If the local time bias is reasonably accurate (e.g., the YES branch of step 324), an initial period of data from the signal IN may be buffered in the step 328. A frequency offset and a code offset may be calculated for the expected signals Sa-Sn in the step 330. In the step 332, a white hot search area may be defined for the initial search. A white hot search area is generally smaller than a hot search area. Details of a white hot search area may be found in co-pending U.S. patent application Ser. No. 12/039,865.

A search for one or a few (e.g., 4) signals Sa-Sn expected to be in the white hot search may be performed in the step 334. If no signals Sa-Sn are identified in the search (e.g., the NO branch of step 336), a check of the number of correlators powered up may be performed. If all of the correlators are operating (e.g., the YES branch of step 338), the re-acquisition search may be considered unsuccessful and a cold start may be attempted in the step 342. If some of the correlators are still unpowered (e.g., the NO branch of step 338), one or more additional correlators may be powered up in the step 340. Thereafter, new satellite data may be collected in a second time period in the step 328 and the white hot search repeated using the additional correlators to expand the search.

Once at least one signal Sa-Sn has been found (e.g., the YES branch of step 336), an estimation may be made in the step 344 of the satellites 102 a-102 n that should be in view. If the signals Sa-Sn for some of the satellites 102 a-102 n that should be in view were missed by the search (e.g., the YES branch of step 346), a new set of data from the satellites 102 a-102 n may be collected in a new time period in the step 328. Searching may continue until a predetermined limit of the search has been reached or all of the expected signals Sa-Sn have been found (e.g., the NO branch of step 346). Afterwards, the device 104 may enter into a tracking mode in the step 348. From the tracking mode, the location of the device 104 may be reported in the signal OUT in the step 350.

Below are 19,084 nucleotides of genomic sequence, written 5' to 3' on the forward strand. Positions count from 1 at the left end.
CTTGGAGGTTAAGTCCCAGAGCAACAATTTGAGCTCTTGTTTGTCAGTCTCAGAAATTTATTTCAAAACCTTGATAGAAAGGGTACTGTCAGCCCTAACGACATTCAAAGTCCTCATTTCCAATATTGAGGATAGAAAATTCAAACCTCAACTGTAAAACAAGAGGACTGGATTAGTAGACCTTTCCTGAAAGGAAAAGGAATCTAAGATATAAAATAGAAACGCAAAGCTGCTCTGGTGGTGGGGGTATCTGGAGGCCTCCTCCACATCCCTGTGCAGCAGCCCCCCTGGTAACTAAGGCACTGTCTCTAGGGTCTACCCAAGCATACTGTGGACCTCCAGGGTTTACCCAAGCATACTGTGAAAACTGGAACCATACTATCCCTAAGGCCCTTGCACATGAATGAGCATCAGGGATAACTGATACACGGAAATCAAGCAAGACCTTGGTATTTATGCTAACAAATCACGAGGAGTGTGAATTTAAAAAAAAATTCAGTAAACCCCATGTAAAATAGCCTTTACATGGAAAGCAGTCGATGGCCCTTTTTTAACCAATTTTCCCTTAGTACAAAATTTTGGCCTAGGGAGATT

Referring to FIG. 9, a block diagram of an example implementation of a searcher structure 400 is shown. The structure 400 generally comprises multiple circuits (or modules) 402, multiple circuits (or modules) 404, a circuit (or module) 406, a circuit (or module) 408, a circuit (or module) 410, a circuit (or module) 412 and a circuit (or module) 414. The structure 400 may be implemented in the circuits 260, 262, 264 and 266.